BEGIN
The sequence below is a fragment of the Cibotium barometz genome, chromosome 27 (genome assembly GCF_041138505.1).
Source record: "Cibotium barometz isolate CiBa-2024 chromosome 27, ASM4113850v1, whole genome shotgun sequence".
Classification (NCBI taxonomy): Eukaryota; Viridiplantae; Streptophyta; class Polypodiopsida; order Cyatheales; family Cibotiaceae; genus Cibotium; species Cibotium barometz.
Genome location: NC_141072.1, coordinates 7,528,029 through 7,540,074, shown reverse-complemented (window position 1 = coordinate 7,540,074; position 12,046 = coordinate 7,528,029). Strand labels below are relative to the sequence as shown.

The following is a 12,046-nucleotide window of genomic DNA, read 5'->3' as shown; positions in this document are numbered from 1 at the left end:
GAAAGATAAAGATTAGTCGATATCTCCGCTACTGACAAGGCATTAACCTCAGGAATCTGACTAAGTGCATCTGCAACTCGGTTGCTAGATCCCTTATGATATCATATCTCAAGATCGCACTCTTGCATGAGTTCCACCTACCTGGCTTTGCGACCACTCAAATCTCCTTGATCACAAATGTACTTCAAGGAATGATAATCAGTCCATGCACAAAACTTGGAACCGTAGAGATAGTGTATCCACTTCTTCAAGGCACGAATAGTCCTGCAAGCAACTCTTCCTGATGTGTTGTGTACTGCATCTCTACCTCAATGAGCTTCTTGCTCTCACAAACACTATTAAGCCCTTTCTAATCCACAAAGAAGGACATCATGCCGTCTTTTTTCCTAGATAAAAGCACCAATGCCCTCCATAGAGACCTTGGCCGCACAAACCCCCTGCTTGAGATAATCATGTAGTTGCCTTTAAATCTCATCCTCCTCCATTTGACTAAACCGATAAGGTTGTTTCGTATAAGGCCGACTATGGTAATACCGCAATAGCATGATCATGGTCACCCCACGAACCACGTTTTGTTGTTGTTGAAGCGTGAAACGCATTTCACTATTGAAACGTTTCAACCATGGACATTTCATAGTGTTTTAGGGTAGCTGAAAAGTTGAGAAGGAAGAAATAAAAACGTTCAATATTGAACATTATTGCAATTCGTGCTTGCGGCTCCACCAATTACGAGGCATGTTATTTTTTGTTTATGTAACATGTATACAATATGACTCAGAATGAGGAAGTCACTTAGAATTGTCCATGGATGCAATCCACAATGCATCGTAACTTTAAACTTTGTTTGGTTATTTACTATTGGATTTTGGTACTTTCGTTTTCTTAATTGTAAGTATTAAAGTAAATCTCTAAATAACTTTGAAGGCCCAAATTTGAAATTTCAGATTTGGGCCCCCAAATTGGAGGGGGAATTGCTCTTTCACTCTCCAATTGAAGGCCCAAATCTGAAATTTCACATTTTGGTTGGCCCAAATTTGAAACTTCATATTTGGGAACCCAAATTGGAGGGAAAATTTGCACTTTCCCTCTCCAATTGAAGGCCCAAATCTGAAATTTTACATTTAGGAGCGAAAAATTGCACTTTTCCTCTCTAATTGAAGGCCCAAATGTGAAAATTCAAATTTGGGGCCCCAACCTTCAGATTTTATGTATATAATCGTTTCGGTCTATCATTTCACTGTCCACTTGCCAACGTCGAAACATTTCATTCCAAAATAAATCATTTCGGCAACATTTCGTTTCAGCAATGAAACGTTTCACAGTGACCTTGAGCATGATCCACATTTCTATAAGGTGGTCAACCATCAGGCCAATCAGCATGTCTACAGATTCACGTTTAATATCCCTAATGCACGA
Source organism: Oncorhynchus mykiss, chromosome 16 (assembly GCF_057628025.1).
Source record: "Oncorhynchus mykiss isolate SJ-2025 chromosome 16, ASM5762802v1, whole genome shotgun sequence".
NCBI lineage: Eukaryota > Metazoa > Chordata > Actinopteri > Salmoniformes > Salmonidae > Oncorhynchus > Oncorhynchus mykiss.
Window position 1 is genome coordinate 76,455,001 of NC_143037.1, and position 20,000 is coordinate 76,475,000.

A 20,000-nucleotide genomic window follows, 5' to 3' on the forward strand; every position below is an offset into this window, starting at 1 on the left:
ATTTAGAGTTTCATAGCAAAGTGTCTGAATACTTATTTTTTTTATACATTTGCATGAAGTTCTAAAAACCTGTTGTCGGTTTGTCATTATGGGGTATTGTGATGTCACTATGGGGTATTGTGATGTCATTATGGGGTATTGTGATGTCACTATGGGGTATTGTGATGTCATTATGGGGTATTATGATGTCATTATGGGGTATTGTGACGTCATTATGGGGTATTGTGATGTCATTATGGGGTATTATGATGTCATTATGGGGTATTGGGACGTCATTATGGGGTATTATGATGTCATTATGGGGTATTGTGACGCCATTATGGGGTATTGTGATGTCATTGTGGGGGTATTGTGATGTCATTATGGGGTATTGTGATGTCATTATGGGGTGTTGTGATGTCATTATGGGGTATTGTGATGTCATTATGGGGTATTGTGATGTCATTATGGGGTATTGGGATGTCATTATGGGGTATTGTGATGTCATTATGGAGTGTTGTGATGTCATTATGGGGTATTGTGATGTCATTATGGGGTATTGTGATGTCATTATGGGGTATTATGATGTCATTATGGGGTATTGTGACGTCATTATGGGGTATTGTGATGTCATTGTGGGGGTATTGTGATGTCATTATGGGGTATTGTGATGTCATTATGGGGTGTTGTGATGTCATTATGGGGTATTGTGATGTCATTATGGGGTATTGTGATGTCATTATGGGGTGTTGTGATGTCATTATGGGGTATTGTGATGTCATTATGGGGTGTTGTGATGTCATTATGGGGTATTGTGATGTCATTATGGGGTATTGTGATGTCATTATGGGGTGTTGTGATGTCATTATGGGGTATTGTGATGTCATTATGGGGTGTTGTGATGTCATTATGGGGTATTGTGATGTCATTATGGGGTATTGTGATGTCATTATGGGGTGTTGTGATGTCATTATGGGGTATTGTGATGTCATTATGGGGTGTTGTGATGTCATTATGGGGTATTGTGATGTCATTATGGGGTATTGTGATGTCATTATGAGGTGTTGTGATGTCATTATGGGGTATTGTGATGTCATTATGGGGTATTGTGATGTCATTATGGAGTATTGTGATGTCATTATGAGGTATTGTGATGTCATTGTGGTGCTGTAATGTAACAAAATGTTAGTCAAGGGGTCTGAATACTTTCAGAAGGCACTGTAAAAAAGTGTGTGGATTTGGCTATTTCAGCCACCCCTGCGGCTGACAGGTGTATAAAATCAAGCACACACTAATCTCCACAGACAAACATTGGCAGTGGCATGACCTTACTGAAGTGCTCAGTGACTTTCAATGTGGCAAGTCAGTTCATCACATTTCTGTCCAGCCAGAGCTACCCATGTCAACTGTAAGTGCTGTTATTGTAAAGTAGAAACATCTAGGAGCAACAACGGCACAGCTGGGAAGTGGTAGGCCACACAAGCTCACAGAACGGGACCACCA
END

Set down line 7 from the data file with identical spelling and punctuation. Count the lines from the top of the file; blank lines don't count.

Source organism: Oncorhynchus mykiss, chromosome 16 (assembly GCF_057628025.1).